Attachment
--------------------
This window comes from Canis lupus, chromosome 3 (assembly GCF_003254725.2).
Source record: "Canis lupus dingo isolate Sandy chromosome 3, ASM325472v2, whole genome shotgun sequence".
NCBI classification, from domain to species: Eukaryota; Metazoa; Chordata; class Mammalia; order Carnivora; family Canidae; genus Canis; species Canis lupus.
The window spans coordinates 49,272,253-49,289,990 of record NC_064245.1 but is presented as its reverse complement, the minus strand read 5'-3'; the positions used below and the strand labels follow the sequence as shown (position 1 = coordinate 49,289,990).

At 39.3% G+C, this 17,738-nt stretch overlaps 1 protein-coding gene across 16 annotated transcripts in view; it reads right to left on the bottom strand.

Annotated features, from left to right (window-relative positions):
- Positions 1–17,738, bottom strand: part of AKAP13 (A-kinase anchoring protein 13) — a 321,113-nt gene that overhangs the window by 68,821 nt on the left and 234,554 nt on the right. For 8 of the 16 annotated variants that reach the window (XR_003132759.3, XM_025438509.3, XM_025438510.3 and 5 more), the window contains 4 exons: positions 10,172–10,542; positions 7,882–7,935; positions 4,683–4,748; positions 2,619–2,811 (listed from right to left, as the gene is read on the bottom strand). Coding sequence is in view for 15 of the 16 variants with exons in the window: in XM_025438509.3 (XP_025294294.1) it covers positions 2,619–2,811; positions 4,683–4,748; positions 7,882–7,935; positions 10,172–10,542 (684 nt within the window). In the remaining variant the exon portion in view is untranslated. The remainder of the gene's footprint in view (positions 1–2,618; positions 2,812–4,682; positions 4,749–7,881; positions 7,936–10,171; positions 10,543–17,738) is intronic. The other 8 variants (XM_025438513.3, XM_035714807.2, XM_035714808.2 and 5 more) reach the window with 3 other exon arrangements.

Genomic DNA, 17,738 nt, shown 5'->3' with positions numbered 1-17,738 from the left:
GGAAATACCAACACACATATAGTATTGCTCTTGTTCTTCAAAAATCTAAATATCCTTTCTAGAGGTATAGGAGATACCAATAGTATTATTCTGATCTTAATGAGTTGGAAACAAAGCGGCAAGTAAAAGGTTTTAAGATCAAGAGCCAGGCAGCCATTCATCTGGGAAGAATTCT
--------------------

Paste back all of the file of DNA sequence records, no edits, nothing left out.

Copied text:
This window comes from Canis lupus, chromosome 3 (assembly GCF_003254725.2).
Source record: "Canis lupus dingo isolate Sandy chromosome 3, ASM325472v2, whole genome shotgun sequence".
NCBI classification, from domain to species: Eukaryota; Metazoa; Chordata; class Mammalia; order Carnivora; family Canidae; genus Canis; species Canis lupus.
The window spans coordinates 49,272,253-49,289,990 of record NC_064245.1 but is presented as its reverse complement, the minus strand read 5'-3'; the positions used below and the strand labels follow the sequence as shown (position 1 = coordinate 49,289,990).

At 39.3% G+C, this 17,738-nt stretch overlaps 1 protein-coding gene across 16 annotated transcripts in view; it reads right to left on the bottom strand.

Annotated features, from left to right (window-relative positions):
- Positions 1–17,738, bottom strand: part of AKAP13 (A-kinase anchoring protein 13) — a 321,113-nt gene that overhangs the window by 68,821 nt on the left and 234,554 nt on the right. For 8 of the 16 annotated variants that reach the window (XR_003132759.3, XM_025438509.3, XM_025438510.3 and 5 more), the window contains 4 exons: positions 10,172–10,542; positions 7,882–7,935; positions 4,683–4,748; positions 2,619–2,811 (listed from right to left, as the gene is read on the bottom strand). Coding sequence is in view for 15 of the 16 variants with exons in the window: in XM_025438509.3 (XP_025294294.1) it covers positions 2,619–2,811; positions 4,683–4,748; positions 7,882–7,935; positions 10,172–10,542 (684 nt within the window). In the remaining variant the exon portion in view is untranslated. The remainder of the gene's footprint in view (positions 1–2,618; positions 2,812–4,682; positions 4,749–7,881; positions 7,936–10,171; positions 10,543–17,738) is intronic. The other 8 variants (XM_025438513.3, XM_035714807.2, XM_035714808.2 and 5 more) reach the window with 3 other exon arrangements.

Genomic DNA, 17,738 nt, shown 5'->3' with positions numbered 1-17,738 from the left:
GGAAATACCAACACACATATAGTATTGCTCTTGTTCTTCAAAAATCTAAATATCCTTTCTAGAGGTATAGGAGATACCAATAGTATTATTCTGATCTTAATGAGTTGGAAACAAAGCGGCAAGTAAAAGGTTTTAAGATCAAGAGCCAGGCAGCCATTCATCTGGGAAGAATTCT